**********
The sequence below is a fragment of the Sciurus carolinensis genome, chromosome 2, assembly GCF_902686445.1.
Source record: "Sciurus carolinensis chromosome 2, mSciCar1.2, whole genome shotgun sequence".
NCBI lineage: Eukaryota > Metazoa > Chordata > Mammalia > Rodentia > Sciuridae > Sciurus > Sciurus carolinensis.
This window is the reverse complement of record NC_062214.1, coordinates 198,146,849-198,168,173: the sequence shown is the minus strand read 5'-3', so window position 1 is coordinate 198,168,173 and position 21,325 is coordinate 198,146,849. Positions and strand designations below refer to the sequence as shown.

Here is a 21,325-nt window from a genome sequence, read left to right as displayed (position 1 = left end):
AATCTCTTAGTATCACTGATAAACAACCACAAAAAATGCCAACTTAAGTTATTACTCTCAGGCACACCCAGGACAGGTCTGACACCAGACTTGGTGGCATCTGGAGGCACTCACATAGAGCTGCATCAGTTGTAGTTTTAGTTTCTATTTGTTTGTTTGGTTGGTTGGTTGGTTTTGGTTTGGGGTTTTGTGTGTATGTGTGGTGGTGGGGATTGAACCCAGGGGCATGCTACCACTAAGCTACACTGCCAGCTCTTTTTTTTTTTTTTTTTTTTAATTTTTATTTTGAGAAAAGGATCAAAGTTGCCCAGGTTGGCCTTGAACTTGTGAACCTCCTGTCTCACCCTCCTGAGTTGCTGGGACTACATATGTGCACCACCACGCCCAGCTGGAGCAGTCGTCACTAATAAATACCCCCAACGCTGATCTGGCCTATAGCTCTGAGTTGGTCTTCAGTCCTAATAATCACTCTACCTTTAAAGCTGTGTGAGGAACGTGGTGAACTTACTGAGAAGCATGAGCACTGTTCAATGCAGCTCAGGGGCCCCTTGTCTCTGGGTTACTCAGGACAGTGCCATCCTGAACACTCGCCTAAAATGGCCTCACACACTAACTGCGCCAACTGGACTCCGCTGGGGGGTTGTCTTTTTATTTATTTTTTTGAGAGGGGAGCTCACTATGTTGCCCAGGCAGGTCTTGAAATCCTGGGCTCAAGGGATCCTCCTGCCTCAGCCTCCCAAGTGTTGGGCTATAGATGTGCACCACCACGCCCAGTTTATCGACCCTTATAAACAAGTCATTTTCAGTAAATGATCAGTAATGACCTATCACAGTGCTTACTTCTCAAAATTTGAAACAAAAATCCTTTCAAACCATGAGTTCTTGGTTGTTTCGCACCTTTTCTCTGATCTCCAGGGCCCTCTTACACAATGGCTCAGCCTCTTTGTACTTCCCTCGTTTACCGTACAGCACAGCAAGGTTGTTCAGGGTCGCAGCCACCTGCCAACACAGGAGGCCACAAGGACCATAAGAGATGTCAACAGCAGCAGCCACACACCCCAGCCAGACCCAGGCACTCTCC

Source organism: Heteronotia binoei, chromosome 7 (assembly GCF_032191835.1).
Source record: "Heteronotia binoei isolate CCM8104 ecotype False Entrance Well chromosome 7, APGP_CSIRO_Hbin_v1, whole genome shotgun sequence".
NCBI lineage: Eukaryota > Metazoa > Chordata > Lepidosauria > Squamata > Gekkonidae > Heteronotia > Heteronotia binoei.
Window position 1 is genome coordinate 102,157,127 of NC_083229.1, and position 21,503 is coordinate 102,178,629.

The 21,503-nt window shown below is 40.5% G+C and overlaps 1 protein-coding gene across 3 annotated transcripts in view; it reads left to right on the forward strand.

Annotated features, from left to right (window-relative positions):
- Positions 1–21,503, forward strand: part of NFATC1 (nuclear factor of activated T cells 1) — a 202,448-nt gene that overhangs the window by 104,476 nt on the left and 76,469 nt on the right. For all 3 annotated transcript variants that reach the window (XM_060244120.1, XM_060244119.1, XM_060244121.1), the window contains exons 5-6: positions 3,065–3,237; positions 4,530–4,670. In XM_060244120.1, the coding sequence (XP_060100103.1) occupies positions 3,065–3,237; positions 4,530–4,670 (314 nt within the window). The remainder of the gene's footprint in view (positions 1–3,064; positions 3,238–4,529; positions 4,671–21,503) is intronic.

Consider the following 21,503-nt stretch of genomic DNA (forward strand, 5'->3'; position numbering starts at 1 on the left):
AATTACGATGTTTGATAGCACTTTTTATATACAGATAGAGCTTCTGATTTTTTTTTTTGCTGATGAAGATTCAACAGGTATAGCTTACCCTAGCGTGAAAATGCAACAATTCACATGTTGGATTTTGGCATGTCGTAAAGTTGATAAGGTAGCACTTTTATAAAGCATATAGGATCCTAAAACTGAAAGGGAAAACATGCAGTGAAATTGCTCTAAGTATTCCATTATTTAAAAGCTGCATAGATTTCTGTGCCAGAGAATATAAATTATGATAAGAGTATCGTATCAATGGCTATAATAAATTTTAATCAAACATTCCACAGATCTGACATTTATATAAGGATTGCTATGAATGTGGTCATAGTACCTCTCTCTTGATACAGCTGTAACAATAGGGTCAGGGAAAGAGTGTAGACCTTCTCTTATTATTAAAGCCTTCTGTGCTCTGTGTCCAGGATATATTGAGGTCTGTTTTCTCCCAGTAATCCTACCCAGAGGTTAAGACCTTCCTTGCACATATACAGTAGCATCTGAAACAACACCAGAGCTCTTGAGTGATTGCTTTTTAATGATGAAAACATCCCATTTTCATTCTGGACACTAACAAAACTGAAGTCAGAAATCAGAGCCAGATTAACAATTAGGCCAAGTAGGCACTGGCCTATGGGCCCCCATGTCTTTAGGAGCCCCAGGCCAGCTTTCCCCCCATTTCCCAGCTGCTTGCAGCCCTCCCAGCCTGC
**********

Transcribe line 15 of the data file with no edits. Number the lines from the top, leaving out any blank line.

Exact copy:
AATTACGATGTTTGATAGCACTTTTTATATACAGATAGAGCTTCTGATTTTTTTTTTTGCTGATGAAGATTCAACAGGTATAGCTTACCCTAGCGTGAAAATGCAACAATTCACATGTTGGATTTTGGCATGTCGTAAAGTTGATAAGGTAGCACTTTTATAAAGCATATAGGATCCTAAAACTGAAAGGGAAAACATGCAGTGAAATTGCTCTAAGTATTCCATTATTTAAAAGCTGCATAGATTTCTGTGCCAGAGAATATAAATTATGATAAGAGTATCGTATCAATGGCTATAATAAATTTTAATCAAACATTCCACAGATCTGACATTTATATAAGGATTGCTATGAATGTGGTCATAGTACCTCTCTCTTGATACAGCTGTAACAATAGGGTCAGGGAAAGAGTGTAGACCTTCTCTTATTATTAAAGCCTTCTGTGCTCTGTGTCCAGGATATATTGAGGTCTGTTTTCTCCCAGTAATCCTACCCAGAGGTTAAGACCTTCCTTGCACATATACAGTAGCATCTGAAACAACACCAGAGCTCTTGAGTGATTGCTTTTTAATGATGAAAACATCCCATTTTCATTCTGGACACTAACAAAACTGAAGTCAGAAATCAGAGCCAGATTAACAATTAGGCCAAGTAGGCACTGGCCTATGGGCCCCCATGTCTTTAGGAGCCCCAGGCCAGCTTTCCCCCCATTTCCCAGCTGCTTGCAGCCCTCCCAGCCTGC